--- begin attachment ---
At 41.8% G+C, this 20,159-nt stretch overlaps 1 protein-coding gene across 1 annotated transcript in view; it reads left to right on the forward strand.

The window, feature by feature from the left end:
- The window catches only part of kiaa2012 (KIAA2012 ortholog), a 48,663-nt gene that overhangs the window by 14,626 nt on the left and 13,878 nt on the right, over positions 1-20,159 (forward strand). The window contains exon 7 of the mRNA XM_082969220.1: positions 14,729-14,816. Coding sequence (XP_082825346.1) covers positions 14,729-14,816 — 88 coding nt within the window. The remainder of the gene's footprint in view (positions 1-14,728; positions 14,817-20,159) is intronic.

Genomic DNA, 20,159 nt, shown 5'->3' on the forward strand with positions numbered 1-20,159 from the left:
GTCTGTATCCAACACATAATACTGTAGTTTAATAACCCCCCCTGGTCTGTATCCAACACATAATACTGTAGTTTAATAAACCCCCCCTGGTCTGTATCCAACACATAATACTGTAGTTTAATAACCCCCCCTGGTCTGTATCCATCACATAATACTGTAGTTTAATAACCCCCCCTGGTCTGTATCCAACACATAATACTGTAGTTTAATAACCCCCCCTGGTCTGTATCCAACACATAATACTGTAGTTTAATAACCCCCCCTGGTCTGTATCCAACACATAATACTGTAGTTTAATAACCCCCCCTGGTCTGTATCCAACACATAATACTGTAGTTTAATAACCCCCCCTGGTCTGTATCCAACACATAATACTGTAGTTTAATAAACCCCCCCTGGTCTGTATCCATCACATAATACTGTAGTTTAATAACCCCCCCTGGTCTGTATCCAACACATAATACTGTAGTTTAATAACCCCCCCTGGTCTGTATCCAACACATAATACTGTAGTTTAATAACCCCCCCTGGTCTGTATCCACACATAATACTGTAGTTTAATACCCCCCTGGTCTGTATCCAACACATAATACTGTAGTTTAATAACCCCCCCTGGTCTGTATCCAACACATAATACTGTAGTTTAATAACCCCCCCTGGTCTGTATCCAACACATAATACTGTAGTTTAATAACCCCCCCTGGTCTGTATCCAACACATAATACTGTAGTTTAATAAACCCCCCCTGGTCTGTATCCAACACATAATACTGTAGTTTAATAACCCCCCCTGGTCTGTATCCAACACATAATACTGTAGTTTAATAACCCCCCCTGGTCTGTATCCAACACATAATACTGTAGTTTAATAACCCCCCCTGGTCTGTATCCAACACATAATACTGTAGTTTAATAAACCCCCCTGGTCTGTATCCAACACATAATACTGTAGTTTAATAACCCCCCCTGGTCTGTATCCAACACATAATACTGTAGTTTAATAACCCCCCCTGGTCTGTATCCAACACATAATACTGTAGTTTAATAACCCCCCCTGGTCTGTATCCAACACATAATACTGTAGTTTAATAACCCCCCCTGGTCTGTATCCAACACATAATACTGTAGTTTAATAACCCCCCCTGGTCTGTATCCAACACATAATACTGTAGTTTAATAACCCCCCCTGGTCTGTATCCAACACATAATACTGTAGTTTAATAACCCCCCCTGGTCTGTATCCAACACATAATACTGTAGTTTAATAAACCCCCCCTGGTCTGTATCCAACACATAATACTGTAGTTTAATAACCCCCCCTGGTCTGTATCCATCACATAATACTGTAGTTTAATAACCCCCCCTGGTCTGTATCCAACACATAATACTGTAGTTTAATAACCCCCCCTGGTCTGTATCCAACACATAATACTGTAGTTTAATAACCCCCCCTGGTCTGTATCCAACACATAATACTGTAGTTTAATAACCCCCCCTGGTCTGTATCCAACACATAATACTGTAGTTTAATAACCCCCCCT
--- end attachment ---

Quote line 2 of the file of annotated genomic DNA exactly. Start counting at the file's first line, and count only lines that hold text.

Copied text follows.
The window, feature by feature from the left end: